I had plans to get away for the weekend, but the weather forecast was for snow showers turning to flurries. I wondered what that meant. I had a train ticket to New York City leaving from Saratoga Springs at 9:30 a.m. the next day, and I was preparing myself mentally for the drive. Generally, it takes about two and a third hours from my house to the Saratoga Amtrak station. But I'd skidded and slid on greasy, slick roads several times this day and realized I'd better tack on a few extra minutes to the morning trip, just in case that forecast was going to slow me down.
I heard the snow plow go by my house at 4:30 a.m., so I guessed I'd have a good chance of getting down Keese Mills Road to state Route 30, where the state snow plows are almost always way ahead of our town plows. Plus, I figured the further downhill I drove, the less likely there would be slick and slushy roads.
On the road
I was on the road by 6:20 a.m. And like I thought, Keese Mills Road was nicely plowed and sanded, which was a great omen. But when I got to the corner of Route 30, I was startled to see no plow had gone by. When I made the turn onto Route 86, again, no plows had gone by. So the road to Saranac Lake was slow and slippery. Even after reaching town, I saw no bare road, just the tracks from other early morning drivers.
Between Saranac Lake and Lake Placid, the road became totally clear. My heart raced, and my foot pushed down on the accelerator, taking me from 30 to 50 miles per hour. Then immediately after turning onto Old Military Road, more slush and dangerous conditions welcomed me, so I slowed way down all over again. Leaving Lake Placid, the road was bare, and I felt euphoric. I'd made it through the threatening conditions and was heading toward the clear sailing of folks who lived downhill and south of me. I was wrong.
Driving south, past Adirondack Loj, past North Country School, heading down into the Cascades, the road became almost impassable. There was about four plus inches of unplowed snow, and no tracks to follow whatsoever. It was still early, not even 7:15 a.m., and the day was still unfolding wildly before me.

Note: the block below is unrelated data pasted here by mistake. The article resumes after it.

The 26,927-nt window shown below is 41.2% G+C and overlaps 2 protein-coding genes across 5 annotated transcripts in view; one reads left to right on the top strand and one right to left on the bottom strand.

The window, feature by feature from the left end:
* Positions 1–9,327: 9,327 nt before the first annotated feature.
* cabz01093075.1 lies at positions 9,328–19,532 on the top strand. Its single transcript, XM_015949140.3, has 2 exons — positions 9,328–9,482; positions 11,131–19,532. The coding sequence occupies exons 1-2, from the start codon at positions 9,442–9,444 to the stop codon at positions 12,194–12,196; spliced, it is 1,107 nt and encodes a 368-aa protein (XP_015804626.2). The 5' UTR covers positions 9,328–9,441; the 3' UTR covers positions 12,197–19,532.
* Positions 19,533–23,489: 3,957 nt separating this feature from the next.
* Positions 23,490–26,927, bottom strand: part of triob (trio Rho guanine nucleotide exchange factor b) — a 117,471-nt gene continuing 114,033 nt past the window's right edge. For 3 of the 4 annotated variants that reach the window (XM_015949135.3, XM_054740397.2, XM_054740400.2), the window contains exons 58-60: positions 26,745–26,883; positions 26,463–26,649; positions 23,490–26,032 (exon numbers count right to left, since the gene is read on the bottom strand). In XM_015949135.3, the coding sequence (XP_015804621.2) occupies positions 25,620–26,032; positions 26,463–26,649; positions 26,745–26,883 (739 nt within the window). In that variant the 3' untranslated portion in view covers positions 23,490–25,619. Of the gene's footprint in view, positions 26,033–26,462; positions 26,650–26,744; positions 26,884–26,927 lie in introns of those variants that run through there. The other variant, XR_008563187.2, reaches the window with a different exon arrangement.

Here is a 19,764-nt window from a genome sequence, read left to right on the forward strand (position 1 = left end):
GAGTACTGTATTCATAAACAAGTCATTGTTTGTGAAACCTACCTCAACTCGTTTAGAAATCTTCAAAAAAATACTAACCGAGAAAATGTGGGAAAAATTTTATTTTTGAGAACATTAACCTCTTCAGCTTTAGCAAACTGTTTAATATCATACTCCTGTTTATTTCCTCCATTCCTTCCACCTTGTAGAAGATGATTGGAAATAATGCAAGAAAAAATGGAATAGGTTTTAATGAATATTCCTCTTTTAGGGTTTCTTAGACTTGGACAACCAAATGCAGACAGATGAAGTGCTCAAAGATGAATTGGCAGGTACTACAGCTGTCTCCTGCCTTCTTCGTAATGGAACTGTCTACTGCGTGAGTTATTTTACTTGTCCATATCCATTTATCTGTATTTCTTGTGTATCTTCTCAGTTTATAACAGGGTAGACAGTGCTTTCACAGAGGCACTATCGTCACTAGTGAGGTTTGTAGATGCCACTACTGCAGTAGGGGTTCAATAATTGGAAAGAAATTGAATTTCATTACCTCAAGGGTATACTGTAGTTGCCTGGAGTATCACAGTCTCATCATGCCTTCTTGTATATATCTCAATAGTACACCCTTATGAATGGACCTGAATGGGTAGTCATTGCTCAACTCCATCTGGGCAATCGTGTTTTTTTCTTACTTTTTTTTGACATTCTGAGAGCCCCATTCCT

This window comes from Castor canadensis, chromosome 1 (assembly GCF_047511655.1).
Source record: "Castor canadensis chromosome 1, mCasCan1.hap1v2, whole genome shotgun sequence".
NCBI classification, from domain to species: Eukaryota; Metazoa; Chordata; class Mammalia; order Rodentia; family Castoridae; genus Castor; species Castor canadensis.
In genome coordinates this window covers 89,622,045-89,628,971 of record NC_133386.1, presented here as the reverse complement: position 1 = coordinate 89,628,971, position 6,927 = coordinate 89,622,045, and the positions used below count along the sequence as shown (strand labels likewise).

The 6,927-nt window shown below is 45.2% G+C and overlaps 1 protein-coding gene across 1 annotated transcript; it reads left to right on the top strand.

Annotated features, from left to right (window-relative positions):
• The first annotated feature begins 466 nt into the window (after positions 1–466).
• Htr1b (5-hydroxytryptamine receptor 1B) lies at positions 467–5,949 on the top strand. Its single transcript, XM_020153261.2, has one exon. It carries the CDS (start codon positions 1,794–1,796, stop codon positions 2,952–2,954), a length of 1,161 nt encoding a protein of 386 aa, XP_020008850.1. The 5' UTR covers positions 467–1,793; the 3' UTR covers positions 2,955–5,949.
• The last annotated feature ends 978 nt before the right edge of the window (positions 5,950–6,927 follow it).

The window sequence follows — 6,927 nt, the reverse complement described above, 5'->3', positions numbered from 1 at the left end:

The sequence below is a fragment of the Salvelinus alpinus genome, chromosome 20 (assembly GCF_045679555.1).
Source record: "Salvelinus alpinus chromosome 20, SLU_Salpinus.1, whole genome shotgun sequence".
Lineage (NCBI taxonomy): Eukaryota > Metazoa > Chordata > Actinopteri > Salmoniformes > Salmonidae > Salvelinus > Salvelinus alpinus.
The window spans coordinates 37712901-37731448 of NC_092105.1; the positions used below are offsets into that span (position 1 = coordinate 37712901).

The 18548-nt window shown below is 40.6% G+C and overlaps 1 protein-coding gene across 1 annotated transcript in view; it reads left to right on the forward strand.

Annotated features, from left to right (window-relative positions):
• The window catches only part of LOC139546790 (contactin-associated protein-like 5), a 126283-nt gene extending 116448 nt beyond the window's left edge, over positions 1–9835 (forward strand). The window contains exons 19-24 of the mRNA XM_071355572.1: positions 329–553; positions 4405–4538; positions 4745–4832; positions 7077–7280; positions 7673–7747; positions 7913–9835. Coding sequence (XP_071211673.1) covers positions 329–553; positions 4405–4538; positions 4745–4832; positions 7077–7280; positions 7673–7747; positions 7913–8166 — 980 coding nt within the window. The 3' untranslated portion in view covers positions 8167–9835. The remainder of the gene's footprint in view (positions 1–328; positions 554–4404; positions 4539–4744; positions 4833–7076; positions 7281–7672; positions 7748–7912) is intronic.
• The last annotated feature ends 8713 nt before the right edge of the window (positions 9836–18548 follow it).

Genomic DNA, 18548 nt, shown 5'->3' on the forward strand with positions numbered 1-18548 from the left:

Where were the snow plows? I hugged the center line as long as no one was coming the other way. My wheel was pulled and tugged to the precipitous right edges of the narrow lakeside highway. Then the car was pulled toward the left and center by the ridges of slush under the wheels. I was driving slowly, no more than 30 MPH at times, wanting to just vanish instead of push ahead. I was gripping the steering wheel with all my might. I tried remembering if I'd ever heard of someone falling into the water here as a result of slippery roads. I tried to stop thinking about how long I would have to get out of my car before it sank into the Cascade Lakes. Remember the seatbelt, I thought. And get the door open before the car submerges. Hmm. I drove on.
Downhill takes time
As I slowly continued downhill, the road was still extremely slick. And it was a long downhill to Keene where a cup of coffee could be found. I drove as slowly as I knew how. The slush was master of the morning. Cars and trucks were headed uphill, into that scary section of narrow highway where I'd just been, and I wondered why they were driving so fast.